Being Second Atop the Mountain


Doing research isn’t an easy thing to do. There’s a reason that not everyone is an academic. Trying to bang one’s head up against the wall of science isn’t most people’s idea of a fun time.

That being said, when you do get an idea of a direction it can go, it’s exciting. You start gaining momentum, and before you know it, you’ve gotten a paper drafted up. Soon, you will be able to publish it, inserting yourself into the scientific literature. You will be able to stake your claim on the metaphorical mountain and declare, “I was able to come up with this!”

Of course, that’s until you see this.

Second atop the mountain.

Suddenly, all of your progress seems like a waste of time. While you were busy carving your own path up the mountain, someone had already beaten you to it.

This is frustrating, to say the least. Depending on what kind of work you did, it might all be useless now. Hopefully, you can still salvage the work, make it more general. However, that doesn’t change the fact that some of your results (perhaps even your key results) aren’t new.

One might honestly wonder how this can happen, particularly now, when we have such great search engines that can index more information than we could possibly ever consume. Are you just lazy for not checking the literature beforehand?

The truth is a bit more complicated. As historians know, preserving documents into the future isn’t easy. This is definitely true when considering the fact that we’ve gone from paper to digital, which means that a bunch of papers in the literature needed to be digitized. This isn’t too difficult, but getting these older papers catalogued is. Even with the power of search engines, it can be a hassle to find older papers, since they aren’t catalogued well. You need to dive deep down the rabbit hole of references from other papers to locate it. At that point, you better hope that you can find a PDF of the paper, because a lot of the time there’s a paywall that you can’t leapfrog.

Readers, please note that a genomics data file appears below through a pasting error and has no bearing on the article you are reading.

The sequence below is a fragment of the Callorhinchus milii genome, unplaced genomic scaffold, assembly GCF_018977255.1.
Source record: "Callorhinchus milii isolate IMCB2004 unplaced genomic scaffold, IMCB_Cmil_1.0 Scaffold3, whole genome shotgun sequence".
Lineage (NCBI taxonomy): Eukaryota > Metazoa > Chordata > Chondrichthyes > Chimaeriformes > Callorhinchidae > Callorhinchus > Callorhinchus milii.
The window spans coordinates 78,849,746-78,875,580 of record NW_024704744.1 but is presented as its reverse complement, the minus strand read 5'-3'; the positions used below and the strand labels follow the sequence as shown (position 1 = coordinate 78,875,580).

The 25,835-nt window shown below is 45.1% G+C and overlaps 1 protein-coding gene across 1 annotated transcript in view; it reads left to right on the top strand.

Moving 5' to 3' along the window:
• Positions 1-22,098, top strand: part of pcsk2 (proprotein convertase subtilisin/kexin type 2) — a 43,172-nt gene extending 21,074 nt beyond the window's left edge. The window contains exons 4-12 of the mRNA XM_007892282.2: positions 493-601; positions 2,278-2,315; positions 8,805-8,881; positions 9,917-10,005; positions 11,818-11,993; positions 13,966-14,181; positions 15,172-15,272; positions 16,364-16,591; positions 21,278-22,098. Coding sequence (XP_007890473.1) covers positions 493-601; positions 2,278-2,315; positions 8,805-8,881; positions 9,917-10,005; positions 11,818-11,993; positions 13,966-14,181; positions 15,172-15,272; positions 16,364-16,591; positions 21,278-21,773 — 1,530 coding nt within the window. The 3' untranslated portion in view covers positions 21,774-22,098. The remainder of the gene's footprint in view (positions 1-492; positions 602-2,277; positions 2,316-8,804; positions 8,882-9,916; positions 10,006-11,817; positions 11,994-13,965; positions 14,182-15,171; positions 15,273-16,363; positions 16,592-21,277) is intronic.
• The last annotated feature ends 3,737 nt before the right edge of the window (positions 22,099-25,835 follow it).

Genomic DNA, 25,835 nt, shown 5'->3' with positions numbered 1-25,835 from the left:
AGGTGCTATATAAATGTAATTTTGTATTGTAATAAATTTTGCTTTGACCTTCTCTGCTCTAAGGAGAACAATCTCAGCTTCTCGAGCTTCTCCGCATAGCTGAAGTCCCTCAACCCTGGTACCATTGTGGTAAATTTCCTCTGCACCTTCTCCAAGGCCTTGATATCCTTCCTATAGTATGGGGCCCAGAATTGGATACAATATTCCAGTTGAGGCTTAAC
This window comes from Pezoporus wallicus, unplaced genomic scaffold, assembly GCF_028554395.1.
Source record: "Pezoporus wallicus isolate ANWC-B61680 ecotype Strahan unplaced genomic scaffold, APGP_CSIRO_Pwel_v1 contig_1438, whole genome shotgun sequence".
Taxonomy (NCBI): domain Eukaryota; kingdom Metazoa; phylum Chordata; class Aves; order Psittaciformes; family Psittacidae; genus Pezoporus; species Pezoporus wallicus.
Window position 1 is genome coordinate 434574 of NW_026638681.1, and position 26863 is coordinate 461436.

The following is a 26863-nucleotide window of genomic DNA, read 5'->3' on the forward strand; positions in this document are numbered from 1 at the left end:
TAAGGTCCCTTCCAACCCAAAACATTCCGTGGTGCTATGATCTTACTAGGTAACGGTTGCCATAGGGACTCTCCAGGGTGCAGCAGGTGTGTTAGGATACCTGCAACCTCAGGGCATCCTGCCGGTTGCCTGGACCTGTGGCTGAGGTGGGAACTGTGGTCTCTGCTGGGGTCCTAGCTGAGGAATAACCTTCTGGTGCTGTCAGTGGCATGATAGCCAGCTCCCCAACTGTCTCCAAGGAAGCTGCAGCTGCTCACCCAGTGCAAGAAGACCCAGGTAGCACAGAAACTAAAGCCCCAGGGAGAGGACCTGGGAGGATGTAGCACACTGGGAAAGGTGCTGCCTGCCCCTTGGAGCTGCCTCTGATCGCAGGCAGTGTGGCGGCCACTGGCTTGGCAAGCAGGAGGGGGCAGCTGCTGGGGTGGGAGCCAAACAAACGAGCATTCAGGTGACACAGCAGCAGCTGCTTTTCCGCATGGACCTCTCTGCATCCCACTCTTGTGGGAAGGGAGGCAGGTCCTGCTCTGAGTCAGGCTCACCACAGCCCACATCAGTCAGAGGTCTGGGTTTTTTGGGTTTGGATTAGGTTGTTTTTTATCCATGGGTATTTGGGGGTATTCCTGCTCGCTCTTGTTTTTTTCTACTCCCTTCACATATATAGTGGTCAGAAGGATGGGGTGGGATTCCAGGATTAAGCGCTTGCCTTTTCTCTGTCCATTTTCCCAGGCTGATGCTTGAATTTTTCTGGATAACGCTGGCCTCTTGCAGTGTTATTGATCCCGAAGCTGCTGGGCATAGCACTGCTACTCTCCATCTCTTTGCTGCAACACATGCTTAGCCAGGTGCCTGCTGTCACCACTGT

Suffice to say, searching for older papers isn’t easy. That’s a big part of the reason why I ended up “discovering” an older paper that had part of my project. It’s not that the literature wasn’t searched, it’s that papers can be buried several layers deep and hidden from view. This is compounded by the fact that physics is a dense field with a lot of people.

Still, it makes me appreciate the scientists who did work before we had most papers digitized. The problems now are niche, but before digital finding any paper could be a challenge. I imagine you needed to have someone who was skilled at scouring the literature to make sure that you were doing new work.

The moral of the story is simple. The literature is vast, and so you need to be careful when starting a new project. If you do find that you’re repeating older work, try to see if you can build upon it in someway. Mistakes happen, so don’t get into a rage if you find yourself treading up an already-climbed mountain.

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